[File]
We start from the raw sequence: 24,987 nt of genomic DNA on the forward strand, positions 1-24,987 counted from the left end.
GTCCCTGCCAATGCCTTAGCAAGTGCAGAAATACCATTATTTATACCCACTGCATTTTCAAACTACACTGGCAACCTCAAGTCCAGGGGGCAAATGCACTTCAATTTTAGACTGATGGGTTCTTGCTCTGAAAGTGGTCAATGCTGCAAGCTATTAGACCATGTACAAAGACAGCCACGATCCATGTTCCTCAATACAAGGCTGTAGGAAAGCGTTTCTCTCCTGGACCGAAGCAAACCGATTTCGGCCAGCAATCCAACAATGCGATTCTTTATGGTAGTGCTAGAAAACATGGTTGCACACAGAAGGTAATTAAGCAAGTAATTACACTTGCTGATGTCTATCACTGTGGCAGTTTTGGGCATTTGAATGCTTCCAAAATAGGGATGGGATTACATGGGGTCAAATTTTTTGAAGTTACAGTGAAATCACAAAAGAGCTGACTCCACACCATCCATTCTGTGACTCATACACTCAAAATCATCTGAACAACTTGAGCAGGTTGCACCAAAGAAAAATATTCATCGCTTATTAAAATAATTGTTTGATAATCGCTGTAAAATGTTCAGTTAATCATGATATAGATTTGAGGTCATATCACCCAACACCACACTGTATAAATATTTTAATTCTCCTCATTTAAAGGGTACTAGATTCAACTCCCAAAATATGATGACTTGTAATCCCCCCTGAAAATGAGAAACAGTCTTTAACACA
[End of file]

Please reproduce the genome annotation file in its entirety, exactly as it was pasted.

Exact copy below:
We start from the raw sequence: 24,987 nt of genomic DNA on the forward strand, positions 1-24,987 counted from the left end.
GTCCCTGCCAATGCCTTAGCAAGTGCAGAAATACCATTATTTATACCCACTGCATTTTCAAACTACACTGGCAACCTCAAGTCCAGGGGGCAAATGCACTTCAATTTTAGACTGATGGGTTCTTGCTCTGAAAGTGGTCAATGCTGCAAGCTATTAGACCATGTACAAAGACAGCCACGATCCATGTTCCTCAATACAAGGCTGTAGGAAAGCGTTTCTCTCCTGGACCGAAGCAAACCGATTTCGGCCAGCAATCCAACAATGCGATTCTTTATGGTAGTGCTAGAAAACATGGTTGCACACAGAAGGTAATTAAGCAAGTAATTACACTTGCTGATGTCTATCACTGTGGCAGTTTTGGGCATTTGAATGCTTCCAAAATAGGGATGGGATTACATGGGGTCAAATTTTTTGAAGTTACAGTGAAATCACAAAAGAGCTGACTCCACACCATCCATTCTGTGACTCATACACTCAAAATCATCTGAACAACTTGAGCAGGTTGCACCAAAGAAAAATATTCATCGCTTATTAAAATAATTGTTTGATAATCGCTGTAAAATGTTCAGTTAATCATGATATAGATTTGAGGTCATATCACCCAACACCACACTGTATAAATATTTTAATTCTCCTCATTTAAAGGGTACTAGATTCAACTCCCAAAATATGATGACTTGTAATCCCCCCTGAAAATGAGAAACAGTCTTTAACACA